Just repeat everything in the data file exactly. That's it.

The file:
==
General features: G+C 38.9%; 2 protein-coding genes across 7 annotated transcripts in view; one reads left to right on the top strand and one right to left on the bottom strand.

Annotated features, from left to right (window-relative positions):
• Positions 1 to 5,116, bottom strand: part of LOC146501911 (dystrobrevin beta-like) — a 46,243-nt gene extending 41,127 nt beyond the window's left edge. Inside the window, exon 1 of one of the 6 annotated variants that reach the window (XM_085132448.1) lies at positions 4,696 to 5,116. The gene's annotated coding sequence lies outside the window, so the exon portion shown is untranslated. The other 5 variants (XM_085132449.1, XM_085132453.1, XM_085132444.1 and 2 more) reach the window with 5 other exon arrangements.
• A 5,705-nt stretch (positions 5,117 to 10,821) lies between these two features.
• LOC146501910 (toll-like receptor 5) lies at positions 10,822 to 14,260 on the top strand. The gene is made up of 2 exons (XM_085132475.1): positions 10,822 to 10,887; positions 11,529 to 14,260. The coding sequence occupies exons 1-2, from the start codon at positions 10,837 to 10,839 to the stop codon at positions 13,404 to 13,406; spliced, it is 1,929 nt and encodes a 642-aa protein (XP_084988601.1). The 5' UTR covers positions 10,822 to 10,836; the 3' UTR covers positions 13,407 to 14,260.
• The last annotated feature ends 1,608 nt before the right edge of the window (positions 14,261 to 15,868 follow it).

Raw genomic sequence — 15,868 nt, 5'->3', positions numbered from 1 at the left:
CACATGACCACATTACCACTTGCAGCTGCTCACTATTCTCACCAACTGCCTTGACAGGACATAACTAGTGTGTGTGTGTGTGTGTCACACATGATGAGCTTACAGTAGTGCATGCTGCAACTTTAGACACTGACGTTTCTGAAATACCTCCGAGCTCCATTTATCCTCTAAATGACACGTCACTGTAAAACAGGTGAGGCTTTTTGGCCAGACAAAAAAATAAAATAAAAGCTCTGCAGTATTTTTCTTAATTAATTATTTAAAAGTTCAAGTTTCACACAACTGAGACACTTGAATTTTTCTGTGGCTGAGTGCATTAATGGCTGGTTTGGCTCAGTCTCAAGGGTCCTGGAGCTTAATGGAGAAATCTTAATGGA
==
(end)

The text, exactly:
General features: G+C 38.9%; 2 protein-coding genes across 7 annotated transcripts in view; one reads left to right on the top strand and one right to left on the bottom strand.

Annotated features, from left to right (window-relative positions):
• Positions 1 to 5,116, bottom strand: part of LOC146501911 (dystrobrevin beta-like) — a 46,243-nt gene extending 41,127 nt beyond the window's left edge. Inside the window, exon 1 of one of the 6 annotated variants that reach the window (XM_085132448.1) lies at positions 4,696 to 5,116. The gene's annotated coding sequence lies outside the window, so the exon portion shown is untranslated. The other 5 variants (XM_085132449.1, XM_085132453.1, XM_085132444.1 and 2 more) reach the window with 5 other exon arrangements.
• A 5,705-nt stretch (positions 5,117 to 10,821) lies between these two features.
• LOC146501910 (toll-like receptor 5) lies at positions 10,822 to 14,260 on the top strand. The gene is made up of 2 exons (XM_085132475.1): positions 10,822 to 10,887; positions 11,529 to 14,260. The coding sequence occupies exons 1-2, from the start codon at positions 10,837 to 10,839 to the stop codon at positions 13,404 to 13,406; spliced, it is 1,929 nt and encodes a 642-aa protein (XP_084988601.1). The 5' UTR covers positions 10,822 to 10,836; the 3' UTR covers positions 13,407 to 14,260.
• The last annotated feature ends 1,608 nt before the right edge of the window (positions 14,261 to 15,868 follow it).

Raw genomic sequence — 15,868 nt, 5'->3', positions numbered from 1 at the left:
CACATGACCACATTACCACTTGCAGCTGCTCACTATTCTCACCAACTGCCTTGACAGGACATAACTAGTGTGTGTGTGTGTGTGTCACACATGATGAGCTTACAGTAGTGCATGCTGCAACTTTAGACACTGACGTTTCTGAAATACCTCCGAGCTCCATTTATCCTCTAAATGACACGTCACTGTAAAACAGGTGAGGCTTTTTGGCCAGACAAAAAAATAAAATAAAAGCTCTGCAGTATTTTTCTTAATTAATTATTTAAAAGTTCAAGTTTCACACAACTGAGACACTTGAATTTTTCTGTGGCTGAGTGCATTAATGGCTGGTTTGGCTCAGTCTCAAGGGTCCTGGAGCTTAATGGAGAAATCTTAATGGA